Our parish's fall festival was coming to an end. As I rounded up my little ones, I spotted an acquaintance. Antoinette is almost 95 years old and now wheelchair bound, but her incandescent smile inevitably draws people towards her. "Have you had a nice evening?" I asked.
 "Oh yes," she replied, "I spoke for a long time with Father." 
"You know," I said in a hushed tone, "I think he is a mystic."
 "Yes," Antoinette said, taking a deep breath, "he saw right to my soul."
A mystic is not some sort of Catholic tarot card reader. A mystic is, in the eyes of traditional Christianity, someone God has given certain gifts and graces to accomplish a specific purpose for the salvation of souls. Some of the Church's notable mystics include great saints like St. Padre Pio, St. John of the Cross, St. Teresa of Avila and St. Catherine of Siena. Their extraordinary ability to sense God transformed their hearts. Theirs were hearts moved to quiet and solitude when necessary, but also to action and service to souls and the Church. They were obedient to God and Church, and – not unrelatedly – they were profoundly humble. 
Now, we shouldn't think that the exceptional relationship that mystics had with God is just for an elite, holy few. No, not at all. Mystics walk among us in our everyday lives – Antoinette's and my parish priest, for example – and a mystical relationship with God is open to us all. In fact, God longs to connect with each one of our hearts and transform them for His glory. To that end, National Review's Kathryn Jean Lopez has just compiled a beautiful daily devotional, A Year with the Mystics: Visionary Wisdom for Daily Living, that can help open our hearts to such prayerful, mystical encounters with God. Lopez' message is simple: "You too can be a mystic."
"I don't pretend to either be a mystic or an expert on mysticism," she writes. "But I do pray enough to know that so very few us of us have plumbed the depths of what God wants to reveal to us and do in us through prayer."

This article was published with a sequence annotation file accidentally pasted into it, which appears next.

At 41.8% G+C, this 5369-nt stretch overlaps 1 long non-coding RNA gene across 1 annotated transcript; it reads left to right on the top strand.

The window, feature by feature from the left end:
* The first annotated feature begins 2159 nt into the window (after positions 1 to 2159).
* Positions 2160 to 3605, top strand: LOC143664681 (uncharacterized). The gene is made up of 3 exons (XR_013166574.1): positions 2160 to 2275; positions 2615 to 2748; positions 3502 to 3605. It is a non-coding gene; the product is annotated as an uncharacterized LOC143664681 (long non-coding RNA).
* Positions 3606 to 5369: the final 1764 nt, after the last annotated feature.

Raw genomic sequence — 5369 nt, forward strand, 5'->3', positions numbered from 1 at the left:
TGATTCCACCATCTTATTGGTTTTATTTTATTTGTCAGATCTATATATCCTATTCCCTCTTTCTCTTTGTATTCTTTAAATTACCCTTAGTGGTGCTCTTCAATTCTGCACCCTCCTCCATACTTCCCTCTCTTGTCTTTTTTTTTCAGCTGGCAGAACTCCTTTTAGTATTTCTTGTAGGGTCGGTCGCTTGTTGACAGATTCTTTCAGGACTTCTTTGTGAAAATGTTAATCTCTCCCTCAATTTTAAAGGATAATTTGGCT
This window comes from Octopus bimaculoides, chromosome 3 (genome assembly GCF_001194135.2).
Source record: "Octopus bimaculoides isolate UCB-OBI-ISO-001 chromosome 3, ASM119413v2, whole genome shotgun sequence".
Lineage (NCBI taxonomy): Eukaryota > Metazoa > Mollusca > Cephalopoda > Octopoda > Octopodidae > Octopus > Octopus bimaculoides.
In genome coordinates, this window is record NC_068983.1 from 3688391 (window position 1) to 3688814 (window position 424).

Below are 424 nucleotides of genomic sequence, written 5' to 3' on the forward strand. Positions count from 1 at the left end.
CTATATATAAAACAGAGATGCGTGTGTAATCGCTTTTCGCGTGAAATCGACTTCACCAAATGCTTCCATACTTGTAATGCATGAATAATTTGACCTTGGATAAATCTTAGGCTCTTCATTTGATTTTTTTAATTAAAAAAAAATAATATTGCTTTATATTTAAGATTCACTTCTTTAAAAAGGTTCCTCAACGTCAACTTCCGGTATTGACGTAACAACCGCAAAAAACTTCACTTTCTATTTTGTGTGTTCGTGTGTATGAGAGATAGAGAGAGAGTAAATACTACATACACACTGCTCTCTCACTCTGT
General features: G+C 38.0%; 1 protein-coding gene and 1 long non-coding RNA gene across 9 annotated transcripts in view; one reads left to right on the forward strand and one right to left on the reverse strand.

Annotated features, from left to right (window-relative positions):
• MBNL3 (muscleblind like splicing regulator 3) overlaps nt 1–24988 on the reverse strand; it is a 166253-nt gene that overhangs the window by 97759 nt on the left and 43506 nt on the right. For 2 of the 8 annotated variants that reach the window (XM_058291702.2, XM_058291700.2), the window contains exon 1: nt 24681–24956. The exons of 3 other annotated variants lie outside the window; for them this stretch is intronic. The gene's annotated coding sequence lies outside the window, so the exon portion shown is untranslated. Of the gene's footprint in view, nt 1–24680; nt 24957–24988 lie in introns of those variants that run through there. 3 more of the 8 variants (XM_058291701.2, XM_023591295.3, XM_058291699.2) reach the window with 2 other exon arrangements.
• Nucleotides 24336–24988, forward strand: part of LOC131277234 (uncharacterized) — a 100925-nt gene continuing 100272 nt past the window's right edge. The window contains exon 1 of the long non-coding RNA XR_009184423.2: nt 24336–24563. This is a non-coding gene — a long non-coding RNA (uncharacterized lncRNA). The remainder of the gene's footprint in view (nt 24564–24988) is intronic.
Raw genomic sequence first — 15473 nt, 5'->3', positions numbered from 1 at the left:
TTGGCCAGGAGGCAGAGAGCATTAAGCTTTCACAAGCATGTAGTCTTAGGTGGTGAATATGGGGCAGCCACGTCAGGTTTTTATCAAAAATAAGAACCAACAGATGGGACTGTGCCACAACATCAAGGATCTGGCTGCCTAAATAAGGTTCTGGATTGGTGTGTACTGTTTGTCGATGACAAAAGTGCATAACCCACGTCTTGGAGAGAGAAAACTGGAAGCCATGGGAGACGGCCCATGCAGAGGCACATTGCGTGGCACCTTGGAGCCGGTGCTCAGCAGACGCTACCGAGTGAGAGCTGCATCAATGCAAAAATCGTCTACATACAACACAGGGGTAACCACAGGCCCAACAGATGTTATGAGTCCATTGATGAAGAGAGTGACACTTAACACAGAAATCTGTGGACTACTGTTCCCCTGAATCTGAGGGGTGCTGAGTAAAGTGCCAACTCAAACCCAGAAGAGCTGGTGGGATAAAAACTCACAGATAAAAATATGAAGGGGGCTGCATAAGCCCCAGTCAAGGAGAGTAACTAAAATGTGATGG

A Year with the Mystics features brief, daily meditations grounded in the writings and prayers of the Catholic Church's well-known mystics – Padre Pio, Teresa of Avila, and John of the Cross, for example.  Lopez also includes the words of "active saints in the world," figures not conventionally thought of as mystics such as Mother Teresa and Mother Angelica.
The book is not a formulaic, chapter-by-chapter guide to the interior life. Rather, each day's reflection invites the reader into a particular contemplation. "Entering into the light," "Divine friendship," "Looking in the mirror, seeing light and virtue," "Pray without ceasing? A how-to" are some of my most favorite daily invitations. Lopez follows up with a brief introduction to an inspired writing, the excerpt itself, a consideration and then a final prayer. The reading and daily meditation takes a brief 15 minutes, but it can inspire an entire holy hour or direct your entire day. It's worth pointing out that the book is beautifully bound and sturdy enough to survive transport in a purse, briefcase, or the door pocket of the car so that not one day of contemplation is missed.    
I have turned to this little volume often in my prayers since receiving my review copy. And I have found great consolation – the kind of consolation I saw on Antoinette's smiling face after she spoke with Father John at the parish festival.  
For most of us, the mystical union with God will be found as contemplatives in an often loud and busy world. Inviting the mystics to accompany us along our journey of contemplation presents an opportunity for incredible growth in our prayerful encounter with God. In A Year with the Mystics, Kathryn Jean Lopez has mapped a lovely and useful path to facilitate this encounter. "Be not afraid as you've heard and will read," she writes "Let him bring you to a peace that surpasses all understanding, even as he brings you into a deeper understanding in the heart of the Trinity."